Building of the Conservation and Storage Centre at the National Museum in Warsaw

This proposed building for the Conservation and Storage Centre at the National Museum in Warsaw is adjacent to the museum’s main building at 3 Jerozolimskie Avenue, on the southern side in the Książęce Park along Stanisława Lorentza Avenue. The new building will represent an architectural incursion into a public urban green space and public area permanently embedded in the cultural landscape of the city. The proposed design includes features such as an imposing, two-storey glazed lobby, exhibition hall, and a coffee shop opening onto the museum square and the public space, thus offering public functions that make the southern part of the complex as attractive as the existing northern section. The urbanist composition provides for further expansion of the National Museum in the future, symmetrically along the urban axis following the main building’s portico; this would bolster the concept of a green square featuring a fountain along the axis.

The building is situated on what was once the site of an eighteenth-century English-style garden designed by the architect Szymon Bogumił Zug, featuring an imam’s house, an underground Elysium, an Ionian temple, a Dutch inn, and a minaret. In the nineteenth century, the St. Lazarus Hospital was erected on the site; it was later taken down after it sustained heavy damage during the Second World War.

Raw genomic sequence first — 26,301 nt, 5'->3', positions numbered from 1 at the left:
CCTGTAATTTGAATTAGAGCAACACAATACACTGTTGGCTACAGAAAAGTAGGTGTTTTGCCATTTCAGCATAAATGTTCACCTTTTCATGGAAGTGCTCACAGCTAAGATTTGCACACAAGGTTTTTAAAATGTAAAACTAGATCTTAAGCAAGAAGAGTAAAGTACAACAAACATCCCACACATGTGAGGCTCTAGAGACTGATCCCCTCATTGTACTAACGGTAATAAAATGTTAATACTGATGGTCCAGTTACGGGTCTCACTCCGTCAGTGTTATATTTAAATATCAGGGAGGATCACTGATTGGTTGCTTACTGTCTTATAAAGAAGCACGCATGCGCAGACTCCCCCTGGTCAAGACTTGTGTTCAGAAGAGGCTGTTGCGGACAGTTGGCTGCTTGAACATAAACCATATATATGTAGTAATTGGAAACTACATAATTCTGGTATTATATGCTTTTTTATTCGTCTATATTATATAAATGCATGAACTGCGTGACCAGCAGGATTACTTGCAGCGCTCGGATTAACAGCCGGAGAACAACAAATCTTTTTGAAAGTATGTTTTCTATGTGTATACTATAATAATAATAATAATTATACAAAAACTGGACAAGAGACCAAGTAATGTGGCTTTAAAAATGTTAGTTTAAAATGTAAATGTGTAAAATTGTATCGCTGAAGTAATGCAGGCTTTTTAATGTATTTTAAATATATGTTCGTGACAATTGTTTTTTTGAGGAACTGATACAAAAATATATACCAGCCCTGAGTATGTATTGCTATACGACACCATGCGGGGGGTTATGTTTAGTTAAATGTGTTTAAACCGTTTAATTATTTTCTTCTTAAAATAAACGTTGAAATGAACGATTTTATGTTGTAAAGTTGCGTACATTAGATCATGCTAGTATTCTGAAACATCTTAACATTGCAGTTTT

One of the aims of the project was to design the new building so as to preserve the dominance of the existing main building. The new facility is located such that the main element of the urban composition is the avant-corps of the main museum building. The proposed elements – including the fountain, coffee shop plaza, paths, and potential for further development – stress the site’s existing urbanist axis.

The building is characterized by functionality, with an efficient static structure, optimum internal communication, and plenty of natural light.

The design is based on three main core structural shafts and external pilaster strips spaced every two meters; these will support prefabricated concrete beams spanning 12 meters. As a result, the interior is a simple open space without any supporting columns. Such a layout makes it possible to freely arrange the internal space and at the same time transfers significant loads with relatively low structural elements.

3 Jerozolimskie Avenue, Warsaw
competition design
Authors' team:
Szymon Kalata , Eliza Kalata, Anna Jach
Design Team:
Mateusz Zwolak, Marta Wójcik